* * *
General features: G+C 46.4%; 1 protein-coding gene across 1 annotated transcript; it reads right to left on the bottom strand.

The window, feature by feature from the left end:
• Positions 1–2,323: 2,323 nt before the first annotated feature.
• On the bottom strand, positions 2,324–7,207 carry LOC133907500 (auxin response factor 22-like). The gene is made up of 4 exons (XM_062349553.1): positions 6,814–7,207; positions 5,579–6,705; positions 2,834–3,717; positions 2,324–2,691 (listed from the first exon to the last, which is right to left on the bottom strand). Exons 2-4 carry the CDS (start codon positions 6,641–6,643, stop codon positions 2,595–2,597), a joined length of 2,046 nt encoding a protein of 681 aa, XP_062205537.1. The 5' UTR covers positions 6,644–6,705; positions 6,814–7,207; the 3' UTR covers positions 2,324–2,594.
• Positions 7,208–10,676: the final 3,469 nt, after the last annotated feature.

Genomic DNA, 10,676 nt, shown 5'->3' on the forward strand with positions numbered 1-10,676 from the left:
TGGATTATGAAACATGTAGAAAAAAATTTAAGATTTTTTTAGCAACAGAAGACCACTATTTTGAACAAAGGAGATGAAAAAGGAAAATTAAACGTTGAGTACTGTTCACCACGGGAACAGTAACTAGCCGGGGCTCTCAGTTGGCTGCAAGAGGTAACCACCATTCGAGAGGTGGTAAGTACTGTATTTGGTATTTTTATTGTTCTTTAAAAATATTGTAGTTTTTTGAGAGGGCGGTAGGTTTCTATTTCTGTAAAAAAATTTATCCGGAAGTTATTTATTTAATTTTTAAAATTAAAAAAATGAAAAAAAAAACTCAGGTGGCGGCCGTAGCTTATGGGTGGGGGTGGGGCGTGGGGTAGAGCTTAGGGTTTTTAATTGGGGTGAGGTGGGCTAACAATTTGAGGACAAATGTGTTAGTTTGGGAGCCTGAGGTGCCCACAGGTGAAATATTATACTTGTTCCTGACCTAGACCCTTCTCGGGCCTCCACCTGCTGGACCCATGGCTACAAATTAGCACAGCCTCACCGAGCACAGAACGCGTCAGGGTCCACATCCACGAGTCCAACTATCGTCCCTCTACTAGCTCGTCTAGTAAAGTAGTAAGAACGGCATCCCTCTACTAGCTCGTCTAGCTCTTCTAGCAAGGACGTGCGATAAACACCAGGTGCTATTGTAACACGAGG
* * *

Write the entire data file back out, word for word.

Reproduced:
General features: G+C 46.4%; 1 protein-coding gene across 1 annotated transcript; it reads right to left on the bottom strand.

The window, feature by feature from the left end:
• Positions 1–2,323: 2,323 nt before the first annotated feature.
• On the bottom strand, positions 2,324–7,207 carry LOC133907500 (auxin response factor 22-like). The gene is made up of 4 exons (XM_062349553.1): positions 6,814–7,207; positions 5,579–6,705; positions 2,834–3,717; positions 2,324–2,691 (listed from the first exon to the last, which is right to left on the bottom strand). Exons 2-4 carry the CDS (start codon positions 6,641–6,643, stop codon positions 2,595–2,597), a joined length of 2,046 nt encoding a protein of 681 aa, XP_062205537.1. The 5' UTR covers positions 6,644–6,705; positions 6,814–7,207; the 3' UTR covers positions 2,324–2,594.
• Positions 7,208–10,676: the final 3,469 nt, after the last annotated feature.

Genomic DNA, 10,676 nt, shown 5'->3' on the forward strand with positions numbered 1-10,676 from the left:
TGGATTATGAAACATGTAGAAAAAAATTTAAGATTTTTTTAGCAACAGAAGACCACTATTTTGAACAAAGGAGATGAAAAAGGAAAATTAAACGTTGAGTACTGTTCACCACGGGAACAGTAACTAGCCGGGGCTCTCAGTTGGCTGCAAGAGGTAACCACCATTCGAGAGGTGGTAAGTACTGTATTTGGTATTTTTATTGTTCTTTAAAAATATTGTAGTTTTTTGAGAGGGCGGTAGGTTTCTATTTCTGTAAAAAAATTTATCCGGAAGTTATTTATTTAATTTTTAAAATTAAAAAAATGAAAAAAAAAACTCAGGTGGCGGCCGTAGCTTATGGGTGGGGGTGGGGCGTGGGGTAGAGCTTAGGGTTTTTAATTGGGGTGAGGTGGGCTAACAATTTGAGGACAAATGTGTTAGTTTGGGAGCCTGAGGTGCCCACAGGTGAAATATTATACTTGTTCCTGACCTAGACCCTTCTCGGGCCTCCACCTGCTGGACCCATGGCTACAAATTAGCACAGCCTCACCGAGCACAGAACGCGTCAGGGTCCACATCCACGAGTCCAACTATCGTCCCTCTACTAGCTCGTCTAGTAAAGTAGTAAGAACGGCATCCCTCTACTAGCTCGTCTAGCTCTTCTAGCAAGGACGTGCGATAAACACCAGGTGCTATTGTAACACGAGG